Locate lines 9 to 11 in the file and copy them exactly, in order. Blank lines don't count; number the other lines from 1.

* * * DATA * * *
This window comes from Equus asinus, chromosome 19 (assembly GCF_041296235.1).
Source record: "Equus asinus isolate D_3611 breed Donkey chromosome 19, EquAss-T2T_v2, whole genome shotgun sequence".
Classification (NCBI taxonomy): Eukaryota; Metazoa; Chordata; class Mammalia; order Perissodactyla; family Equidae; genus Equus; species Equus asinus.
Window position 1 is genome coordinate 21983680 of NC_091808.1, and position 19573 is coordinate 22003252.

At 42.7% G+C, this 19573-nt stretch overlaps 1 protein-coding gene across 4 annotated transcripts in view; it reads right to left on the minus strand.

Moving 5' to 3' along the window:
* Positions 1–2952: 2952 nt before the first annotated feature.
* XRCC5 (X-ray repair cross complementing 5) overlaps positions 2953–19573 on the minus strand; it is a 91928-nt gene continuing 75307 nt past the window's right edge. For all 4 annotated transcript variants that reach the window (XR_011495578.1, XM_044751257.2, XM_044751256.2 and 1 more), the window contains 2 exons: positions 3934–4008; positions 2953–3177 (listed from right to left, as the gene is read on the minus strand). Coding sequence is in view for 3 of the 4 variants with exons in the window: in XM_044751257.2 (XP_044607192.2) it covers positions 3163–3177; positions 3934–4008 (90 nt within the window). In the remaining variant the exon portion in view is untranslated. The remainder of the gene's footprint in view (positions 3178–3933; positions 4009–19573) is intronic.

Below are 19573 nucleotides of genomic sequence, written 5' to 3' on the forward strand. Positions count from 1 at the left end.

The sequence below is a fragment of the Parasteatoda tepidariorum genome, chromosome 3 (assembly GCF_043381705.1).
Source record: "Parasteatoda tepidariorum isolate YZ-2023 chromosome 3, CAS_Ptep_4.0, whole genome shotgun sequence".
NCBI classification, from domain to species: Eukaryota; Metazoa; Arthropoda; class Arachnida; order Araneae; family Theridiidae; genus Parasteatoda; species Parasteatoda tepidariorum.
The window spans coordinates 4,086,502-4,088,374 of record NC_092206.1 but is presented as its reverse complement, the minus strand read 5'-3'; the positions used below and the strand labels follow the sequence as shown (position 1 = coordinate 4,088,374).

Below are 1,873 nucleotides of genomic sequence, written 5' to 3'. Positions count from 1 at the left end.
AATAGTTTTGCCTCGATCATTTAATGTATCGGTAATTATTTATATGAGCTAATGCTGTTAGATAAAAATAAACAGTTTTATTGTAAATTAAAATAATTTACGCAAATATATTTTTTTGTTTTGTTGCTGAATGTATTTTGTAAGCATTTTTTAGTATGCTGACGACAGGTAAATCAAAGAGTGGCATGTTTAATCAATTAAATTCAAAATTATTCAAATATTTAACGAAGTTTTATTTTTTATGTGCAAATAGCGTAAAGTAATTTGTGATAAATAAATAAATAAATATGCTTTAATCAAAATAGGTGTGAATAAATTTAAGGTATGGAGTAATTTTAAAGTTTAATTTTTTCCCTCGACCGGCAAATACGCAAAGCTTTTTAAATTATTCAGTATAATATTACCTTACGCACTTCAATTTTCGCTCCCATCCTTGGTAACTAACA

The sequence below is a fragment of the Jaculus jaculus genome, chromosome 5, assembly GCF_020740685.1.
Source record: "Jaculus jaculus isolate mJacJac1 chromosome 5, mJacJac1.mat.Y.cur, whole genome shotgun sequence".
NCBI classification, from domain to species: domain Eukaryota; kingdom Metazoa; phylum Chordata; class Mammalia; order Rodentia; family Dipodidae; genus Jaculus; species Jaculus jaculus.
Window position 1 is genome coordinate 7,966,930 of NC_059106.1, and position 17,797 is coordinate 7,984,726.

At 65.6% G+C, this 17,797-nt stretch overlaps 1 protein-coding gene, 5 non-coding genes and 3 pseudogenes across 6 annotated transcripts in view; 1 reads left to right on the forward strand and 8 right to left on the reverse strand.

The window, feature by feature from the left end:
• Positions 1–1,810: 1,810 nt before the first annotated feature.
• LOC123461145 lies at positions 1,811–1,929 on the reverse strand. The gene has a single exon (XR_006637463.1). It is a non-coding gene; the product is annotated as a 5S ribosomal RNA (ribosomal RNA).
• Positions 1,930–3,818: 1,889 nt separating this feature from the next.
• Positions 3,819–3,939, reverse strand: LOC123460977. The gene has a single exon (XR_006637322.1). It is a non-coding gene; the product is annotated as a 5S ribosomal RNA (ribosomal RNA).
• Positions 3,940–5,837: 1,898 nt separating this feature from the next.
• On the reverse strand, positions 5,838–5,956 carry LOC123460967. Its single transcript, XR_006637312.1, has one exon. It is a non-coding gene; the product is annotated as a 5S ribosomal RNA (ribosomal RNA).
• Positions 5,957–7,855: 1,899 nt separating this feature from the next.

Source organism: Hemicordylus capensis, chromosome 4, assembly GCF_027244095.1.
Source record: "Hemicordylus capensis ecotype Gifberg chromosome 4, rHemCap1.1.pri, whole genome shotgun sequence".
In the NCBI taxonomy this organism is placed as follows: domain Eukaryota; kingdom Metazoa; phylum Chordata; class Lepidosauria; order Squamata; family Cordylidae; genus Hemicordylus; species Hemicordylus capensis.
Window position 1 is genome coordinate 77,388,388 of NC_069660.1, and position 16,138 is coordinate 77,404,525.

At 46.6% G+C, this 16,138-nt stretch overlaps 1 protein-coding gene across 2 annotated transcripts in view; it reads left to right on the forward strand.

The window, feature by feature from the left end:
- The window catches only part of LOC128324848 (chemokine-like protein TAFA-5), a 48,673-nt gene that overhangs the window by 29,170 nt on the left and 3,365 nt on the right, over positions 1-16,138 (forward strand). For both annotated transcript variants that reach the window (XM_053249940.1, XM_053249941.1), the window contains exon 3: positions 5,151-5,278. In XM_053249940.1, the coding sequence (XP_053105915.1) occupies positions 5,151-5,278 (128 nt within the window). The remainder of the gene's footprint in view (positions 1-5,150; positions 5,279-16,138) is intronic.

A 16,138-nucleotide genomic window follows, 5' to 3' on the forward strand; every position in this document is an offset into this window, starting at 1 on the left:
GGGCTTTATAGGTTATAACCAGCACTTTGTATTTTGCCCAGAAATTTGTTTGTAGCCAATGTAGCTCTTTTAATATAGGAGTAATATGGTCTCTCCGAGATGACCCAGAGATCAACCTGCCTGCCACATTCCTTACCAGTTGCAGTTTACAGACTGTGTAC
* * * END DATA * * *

Below are 19573 nucleotides of genomic sequence, written 5' to 3' on the forward strand. Positions count from 1 at the left end.

The sequence below is a fragment of the Parasteatoda tepidariorum genome, chromosome 3 (assembly GCF_043381705.1).
Source record: "Parasteatoda tepidariorum isolate YZ-2023 chromosome 3, CAS_Ptep_4.0, whole genome shotgun sequence".